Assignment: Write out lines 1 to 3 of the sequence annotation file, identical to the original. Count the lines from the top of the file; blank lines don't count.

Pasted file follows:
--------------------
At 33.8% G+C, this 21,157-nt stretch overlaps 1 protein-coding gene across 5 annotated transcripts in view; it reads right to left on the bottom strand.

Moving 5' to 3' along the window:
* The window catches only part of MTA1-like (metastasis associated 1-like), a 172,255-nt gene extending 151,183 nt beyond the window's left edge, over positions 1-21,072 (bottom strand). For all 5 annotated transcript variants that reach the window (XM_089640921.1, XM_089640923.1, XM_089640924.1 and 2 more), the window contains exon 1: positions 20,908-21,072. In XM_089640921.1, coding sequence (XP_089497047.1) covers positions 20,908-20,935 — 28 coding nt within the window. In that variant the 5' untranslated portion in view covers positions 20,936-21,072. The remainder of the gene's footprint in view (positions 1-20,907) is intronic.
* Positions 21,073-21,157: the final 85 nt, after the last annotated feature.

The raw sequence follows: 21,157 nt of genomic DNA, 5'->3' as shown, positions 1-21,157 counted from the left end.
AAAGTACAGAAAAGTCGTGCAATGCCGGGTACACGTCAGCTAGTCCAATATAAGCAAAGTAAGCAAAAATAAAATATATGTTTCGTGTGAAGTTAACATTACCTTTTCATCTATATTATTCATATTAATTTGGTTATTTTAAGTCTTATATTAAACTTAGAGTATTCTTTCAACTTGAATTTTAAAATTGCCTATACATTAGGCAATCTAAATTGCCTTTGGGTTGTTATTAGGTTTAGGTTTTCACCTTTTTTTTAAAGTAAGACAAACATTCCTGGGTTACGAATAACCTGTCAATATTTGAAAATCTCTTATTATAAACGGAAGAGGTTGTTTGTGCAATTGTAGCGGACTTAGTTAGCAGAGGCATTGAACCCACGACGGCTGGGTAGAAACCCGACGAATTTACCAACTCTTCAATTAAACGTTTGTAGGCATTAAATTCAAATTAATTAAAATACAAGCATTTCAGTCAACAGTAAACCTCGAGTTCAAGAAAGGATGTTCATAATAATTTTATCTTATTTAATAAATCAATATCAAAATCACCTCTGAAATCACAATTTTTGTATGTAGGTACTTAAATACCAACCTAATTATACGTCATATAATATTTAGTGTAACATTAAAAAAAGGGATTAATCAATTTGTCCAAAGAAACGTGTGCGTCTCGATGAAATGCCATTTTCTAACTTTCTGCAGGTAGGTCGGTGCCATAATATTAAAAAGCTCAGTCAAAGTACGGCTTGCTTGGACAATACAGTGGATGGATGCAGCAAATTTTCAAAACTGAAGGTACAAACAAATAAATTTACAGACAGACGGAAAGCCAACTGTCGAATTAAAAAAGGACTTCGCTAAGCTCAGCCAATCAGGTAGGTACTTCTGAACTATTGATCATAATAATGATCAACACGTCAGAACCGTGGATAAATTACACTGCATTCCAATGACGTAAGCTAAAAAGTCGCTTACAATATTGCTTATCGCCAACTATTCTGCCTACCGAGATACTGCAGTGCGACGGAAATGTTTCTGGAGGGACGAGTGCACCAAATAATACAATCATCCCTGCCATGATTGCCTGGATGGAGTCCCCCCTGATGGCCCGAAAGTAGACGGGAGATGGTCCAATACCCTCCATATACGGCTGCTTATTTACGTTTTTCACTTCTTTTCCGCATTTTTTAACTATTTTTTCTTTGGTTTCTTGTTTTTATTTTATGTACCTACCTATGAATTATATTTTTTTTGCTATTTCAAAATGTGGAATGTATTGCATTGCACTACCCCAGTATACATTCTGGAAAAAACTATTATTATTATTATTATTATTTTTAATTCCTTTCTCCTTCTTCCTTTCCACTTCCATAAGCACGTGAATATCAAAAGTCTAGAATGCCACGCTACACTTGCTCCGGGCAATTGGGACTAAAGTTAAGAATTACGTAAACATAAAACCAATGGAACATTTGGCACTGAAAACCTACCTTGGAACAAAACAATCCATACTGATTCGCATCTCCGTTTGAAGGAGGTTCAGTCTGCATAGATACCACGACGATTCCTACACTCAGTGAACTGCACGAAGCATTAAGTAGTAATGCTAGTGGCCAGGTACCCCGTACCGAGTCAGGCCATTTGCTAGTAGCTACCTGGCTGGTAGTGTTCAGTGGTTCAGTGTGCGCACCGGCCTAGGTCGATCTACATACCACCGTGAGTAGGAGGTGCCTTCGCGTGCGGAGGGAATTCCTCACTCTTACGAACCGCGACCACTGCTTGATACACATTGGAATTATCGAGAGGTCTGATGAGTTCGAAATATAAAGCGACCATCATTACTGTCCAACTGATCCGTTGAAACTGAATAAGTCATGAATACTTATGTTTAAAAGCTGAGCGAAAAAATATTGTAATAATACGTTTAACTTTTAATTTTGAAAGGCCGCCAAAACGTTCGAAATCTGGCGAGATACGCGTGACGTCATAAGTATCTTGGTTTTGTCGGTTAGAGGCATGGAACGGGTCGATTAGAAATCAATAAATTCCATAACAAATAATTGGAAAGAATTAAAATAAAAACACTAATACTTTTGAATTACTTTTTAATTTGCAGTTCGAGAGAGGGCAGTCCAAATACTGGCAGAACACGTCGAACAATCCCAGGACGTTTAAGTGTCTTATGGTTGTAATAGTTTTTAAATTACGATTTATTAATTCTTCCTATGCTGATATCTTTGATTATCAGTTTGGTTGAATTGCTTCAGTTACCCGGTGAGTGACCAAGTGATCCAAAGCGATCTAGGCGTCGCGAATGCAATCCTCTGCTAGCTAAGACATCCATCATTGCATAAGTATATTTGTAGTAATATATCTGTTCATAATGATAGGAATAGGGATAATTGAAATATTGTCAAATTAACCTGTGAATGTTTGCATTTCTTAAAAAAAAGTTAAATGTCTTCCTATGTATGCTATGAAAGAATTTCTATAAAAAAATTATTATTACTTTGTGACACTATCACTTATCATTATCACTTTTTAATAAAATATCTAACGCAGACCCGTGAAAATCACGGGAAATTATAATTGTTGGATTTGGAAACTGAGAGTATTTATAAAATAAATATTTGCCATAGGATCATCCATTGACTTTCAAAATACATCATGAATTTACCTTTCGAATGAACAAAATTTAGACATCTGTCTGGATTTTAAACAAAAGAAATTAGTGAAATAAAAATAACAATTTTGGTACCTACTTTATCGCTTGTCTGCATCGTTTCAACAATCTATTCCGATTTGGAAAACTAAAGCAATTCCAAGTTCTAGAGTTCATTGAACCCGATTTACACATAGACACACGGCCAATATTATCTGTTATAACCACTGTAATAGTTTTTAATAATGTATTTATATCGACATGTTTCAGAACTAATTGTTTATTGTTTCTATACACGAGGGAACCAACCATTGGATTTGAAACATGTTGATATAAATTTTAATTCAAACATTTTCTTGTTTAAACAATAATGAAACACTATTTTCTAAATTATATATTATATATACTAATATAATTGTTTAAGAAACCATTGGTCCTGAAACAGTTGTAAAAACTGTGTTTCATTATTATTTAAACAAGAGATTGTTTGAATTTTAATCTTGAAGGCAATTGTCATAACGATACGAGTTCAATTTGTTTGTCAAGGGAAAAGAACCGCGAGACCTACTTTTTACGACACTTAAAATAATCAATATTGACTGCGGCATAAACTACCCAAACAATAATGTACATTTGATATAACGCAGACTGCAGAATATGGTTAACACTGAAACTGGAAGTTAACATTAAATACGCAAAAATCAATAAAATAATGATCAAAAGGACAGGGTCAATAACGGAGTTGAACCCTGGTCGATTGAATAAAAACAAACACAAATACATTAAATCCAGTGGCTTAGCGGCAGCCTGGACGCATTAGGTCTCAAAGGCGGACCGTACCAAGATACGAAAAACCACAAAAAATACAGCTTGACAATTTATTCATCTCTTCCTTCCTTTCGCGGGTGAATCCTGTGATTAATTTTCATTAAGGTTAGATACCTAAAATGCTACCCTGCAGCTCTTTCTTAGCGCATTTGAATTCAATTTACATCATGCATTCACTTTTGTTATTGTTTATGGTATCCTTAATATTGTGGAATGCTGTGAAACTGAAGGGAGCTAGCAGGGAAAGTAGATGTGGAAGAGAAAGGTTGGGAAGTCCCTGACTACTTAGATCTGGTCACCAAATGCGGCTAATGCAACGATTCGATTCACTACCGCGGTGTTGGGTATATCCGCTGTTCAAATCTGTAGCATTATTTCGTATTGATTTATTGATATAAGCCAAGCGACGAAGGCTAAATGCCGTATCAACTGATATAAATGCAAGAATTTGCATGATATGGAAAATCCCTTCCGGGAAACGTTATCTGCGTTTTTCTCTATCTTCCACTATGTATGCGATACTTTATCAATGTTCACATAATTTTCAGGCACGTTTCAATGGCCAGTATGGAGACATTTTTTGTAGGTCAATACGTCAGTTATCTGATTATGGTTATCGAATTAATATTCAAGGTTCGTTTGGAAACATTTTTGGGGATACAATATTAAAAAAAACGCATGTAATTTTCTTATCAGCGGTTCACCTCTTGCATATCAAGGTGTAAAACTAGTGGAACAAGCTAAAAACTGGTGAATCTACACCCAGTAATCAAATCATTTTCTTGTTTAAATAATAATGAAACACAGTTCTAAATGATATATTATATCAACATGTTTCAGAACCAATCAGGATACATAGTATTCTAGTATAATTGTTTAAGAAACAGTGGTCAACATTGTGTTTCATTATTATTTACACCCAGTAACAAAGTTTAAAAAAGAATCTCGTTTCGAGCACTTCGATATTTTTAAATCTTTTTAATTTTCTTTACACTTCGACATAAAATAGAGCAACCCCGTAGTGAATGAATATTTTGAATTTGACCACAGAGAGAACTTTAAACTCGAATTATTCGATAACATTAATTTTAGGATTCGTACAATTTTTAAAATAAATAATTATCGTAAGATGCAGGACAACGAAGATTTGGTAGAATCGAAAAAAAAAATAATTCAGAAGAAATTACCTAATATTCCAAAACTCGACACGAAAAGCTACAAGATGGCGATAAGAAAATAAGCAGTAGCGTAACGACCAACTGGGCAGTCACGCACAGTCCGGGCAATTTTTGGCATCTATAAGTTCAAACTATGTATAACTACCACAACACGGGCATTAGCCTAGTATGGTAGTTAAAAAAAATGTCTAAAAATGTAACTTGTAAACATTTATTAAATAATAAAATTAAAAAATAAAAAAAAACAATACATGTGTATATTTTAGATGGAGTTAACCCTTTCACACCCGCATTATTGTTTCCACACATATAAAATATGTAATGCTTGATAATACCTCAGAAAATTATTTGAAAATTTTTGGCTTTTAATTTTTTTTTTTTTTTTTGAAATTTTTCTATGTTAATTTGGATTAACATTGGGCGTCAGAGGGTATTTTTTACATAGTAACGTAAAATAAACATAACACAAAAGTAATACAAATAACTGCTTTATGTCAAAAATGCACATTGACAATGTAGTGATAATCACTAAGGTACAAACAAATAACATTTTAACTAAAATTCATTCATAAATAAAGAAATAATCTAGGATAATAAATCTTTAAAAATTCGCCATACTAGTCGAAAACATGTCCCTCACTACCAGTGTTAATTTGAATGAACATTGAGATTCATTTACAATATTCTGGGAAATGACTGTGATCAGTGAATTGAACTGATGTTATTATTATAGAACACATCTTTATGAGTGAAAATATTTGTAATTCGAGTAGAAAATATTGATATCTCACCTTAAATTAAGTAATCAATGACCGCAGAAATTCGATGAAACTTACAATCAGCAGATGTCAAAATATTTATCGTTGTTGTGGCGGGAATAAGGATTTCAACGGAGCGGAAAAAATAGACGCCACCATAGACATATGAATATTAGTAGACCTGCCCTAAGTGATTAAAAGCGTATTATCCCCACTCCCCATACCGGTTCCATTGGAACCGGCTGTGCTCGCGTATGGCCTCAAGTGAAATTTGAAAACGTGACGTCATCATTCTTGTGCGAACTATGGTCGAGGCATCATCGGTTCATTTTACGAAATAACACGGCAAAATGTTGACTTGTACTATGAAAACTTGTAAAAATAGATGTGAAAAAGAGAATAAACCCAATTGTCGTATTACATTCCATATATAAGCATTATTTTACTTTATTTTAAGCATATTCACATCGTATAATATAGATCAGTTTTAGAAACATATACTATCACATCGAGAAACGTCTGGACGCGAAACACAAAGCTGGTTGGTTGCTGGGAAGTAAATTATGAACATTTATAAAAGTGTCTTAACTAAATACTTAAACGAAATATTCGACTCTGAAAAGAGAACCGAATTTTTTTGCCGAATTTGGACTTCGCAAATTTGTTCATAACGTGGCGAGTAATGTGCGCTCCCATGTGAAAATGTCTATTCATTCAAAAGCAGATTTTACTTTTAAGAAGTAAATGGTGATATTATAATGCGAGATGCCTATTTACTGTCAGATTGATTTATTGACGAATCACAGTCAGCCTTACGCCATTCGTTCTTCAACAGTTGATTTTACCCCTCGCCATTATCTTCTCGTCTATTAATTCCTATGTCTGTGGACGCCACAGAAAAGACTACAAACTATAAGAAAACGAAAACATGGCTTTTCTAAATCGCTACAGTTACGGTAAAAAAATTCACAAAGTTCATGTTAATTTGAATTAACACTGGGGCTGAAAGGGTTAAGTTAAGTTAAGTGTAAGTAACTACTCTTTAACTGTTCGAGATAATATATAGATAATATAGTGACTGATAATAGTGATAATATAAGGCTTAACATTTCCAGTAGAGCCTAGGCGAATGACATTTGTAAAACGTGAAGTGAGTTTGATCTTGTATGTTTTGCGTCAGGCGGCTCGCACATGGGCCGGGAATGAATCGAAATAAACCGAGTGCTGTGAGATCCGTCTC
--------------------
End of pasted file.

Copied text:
At 33.8% G+C, this 21,157-nt stretch overlaps 1 protein-coding gene across 5 annotated transcripts in view; it reads right to left on the bottom strand.

Moving 5' to 3' along the window:
* The window catches only part of MTA1-like (metastasis associated 1-like), a 172,255-nt gene extending 151,183 nt beyond the window's left edge, over positions 1-21,072 (bottom strand). For all 5 annotated transcript variants that reach the window (XM_089640921.1, XM_089640923.1, XM_089640924.1 and 2 more), the window contains exon 1: positions 20,908-21,072. In XM_089640921.1, coding sequence (XP_089497047.1) covers positions 20,908-20,935 — 28 coding nt within the window. In that variant the 5' untranslated portion in view covers positions 20,936-21,072. The remainder of the gene's footprint in view (positions 1-20,907) is intronic.